An NHS contract worth £750m that collapsed in December after just eight months was effectively signed off by the regulator and NHS England, despite questions about its viability.
The contract – the biggest in NHS history – was the first designed to bring together hospital, mental health services and community care for adults and older people in Cambridgeshire, introducing a single point of contact for patients.
Signed in November 2014 after a 15-month procurement process that cost more than £1m, it was strongly opposed by local campaigners and trade unionists after several private bidders expressed an interest. Opponents feared it would mean transferring thousands of staff into the private sector.
In the end, the contract went to an NHS partnership called UnitingCare. It launched in April last year, promising to cut emergency admissions to hospital, saving millions of pounds. But by early December, all the partners agreed it was not financially sustainable.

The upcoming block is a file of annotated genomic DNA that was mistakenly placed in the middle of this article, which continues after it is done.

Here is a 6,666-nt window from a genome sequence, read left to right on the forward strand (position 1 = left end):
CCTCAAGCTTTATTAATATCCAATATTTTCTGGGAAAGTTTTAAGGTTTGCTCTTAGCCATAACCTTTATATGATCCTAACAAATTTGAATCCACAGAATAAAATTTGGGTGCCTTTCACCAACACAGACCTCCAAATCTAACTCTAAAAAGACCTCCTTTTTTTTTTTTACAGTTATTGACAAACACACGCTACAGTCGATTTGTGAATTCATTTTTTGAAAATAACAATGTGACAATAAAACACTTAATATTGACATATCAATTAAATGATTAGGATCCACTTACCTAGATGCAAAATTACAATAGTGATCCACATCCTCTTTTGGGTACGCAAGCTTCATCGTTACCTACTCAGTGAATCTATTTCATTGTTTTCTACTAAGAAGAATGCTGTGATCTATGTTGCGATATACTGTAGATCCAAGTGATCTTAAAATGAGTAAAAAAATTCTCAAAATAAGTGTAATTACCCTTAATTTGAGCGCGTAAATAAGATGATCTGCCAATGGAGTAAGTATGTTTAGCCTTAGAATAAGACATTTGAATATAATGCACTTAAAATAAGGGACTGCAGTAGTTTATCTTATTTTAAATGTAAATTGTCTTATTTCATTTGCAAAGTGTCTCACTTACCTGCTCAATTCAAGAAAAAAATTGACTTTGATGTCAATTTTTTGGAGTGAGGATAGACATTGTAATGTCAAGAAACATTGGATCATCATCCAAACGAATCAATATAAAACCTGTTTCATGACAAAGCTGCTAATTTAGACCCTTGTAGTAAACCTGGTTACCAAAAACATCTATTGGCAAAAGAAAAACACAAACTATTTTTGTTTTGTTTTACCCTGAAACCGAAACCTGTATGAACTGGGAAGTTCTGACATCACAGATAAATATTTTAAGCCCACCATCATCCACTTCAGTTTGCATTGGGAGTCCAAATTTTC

In papers submitted to Cambridgeshire county council’s health scrutiny committee, Monitor revealed it had such grave doubts about the project that it only gave it the go-ahead the day before the launch. There were 34 outstanding issues remaining to be negotiated, a hearing of the committee was told last week.
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